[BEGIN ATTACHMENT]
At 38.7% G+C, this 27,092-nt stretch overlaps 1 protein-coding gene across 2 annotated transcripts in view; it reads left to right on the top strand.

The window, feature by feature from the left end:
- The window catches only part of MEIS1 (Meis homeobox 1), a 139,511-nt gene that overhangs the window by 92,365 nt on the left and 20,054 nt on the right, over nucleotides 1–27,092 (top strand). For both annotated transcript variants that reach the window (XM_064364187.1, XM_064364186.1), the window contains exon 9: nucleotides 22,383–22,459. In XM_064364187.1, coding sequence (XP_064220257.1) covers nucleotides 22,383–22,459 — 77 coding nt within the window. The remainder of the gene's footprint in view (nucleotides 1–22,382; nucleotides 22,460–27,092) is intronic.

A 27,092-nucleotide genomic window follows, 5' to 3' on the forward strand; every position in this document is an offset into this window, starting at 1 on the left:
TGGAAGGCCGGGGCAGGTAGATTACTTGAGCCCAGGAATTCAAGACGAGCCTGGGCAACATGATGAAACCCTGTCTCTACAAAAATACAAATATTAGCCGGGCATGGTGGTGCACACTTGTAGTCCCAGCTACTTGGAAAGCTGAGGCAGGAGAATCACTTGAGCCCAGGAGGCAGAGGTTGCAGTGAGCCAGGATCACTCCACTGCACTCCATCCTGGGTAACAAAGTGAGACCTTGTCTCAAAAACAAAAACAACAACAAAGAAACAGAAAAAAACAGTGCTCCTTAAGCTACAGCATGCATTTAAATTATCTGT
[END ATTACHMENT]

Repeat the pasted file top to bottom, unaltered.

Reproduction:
At 38.7% G+C, this 27,092-nt stretch overlaps 1 protein-coding gene across 2 annotated transcripts in view; it reads left to right on the top strand.

The window, feature by feature from the left end:
- The window catches only part of MEIS1 (Meis homeobox 1), a 139,511-nt gene that overhangs the window by 92,365 nt on the left and 20,054 nt on the right, over nucleotides 1–27,092 (top strand). For both annotated transcript variants that reach the window (XM_064364187.1, XM_064364186.1), the window contains exon 9: nucleotides 22,383–22,459. In XM_064364187.1, coding sequence (XP_064220257.1) covers nucleotides 22,383–22,459 — 77 coding nt within the window. The remainder of the gene's footprint in view (nucleotides 1–22,382; nucleotides 22,460–27,092) is intronic.

A 27,092-nucleotide genomic window follows, 5' to 3' on the forward strand; every position in this document is an offset into this window, starting at 1 on the left:
TGGAAGGCCGGGGCAGGTAGATTACTTGAGCCCAGGAATTCAAGACGAGCCTGGGCAACATGATGAAACCCTGTCTCTACAAAAATACAAATATTAGCCGGGCATGGTGGTGCACACTTGTAGTCCCAGCTACTTGGAAAGCTGAGGCAGGAGAATCACTTGAGCCCAGGAGGCAGAGGTTGCAGTGAGCCAGGATCACTCCACTGCACTCCATCCTGGGTAACAAAGTGAGACCTTGTCTCAAAAACAAAAACAACAACAAAGAAACAGAAAAAAACAGTGCTCCTTAAGCTACAGCATGCATTTAAATTATCTGT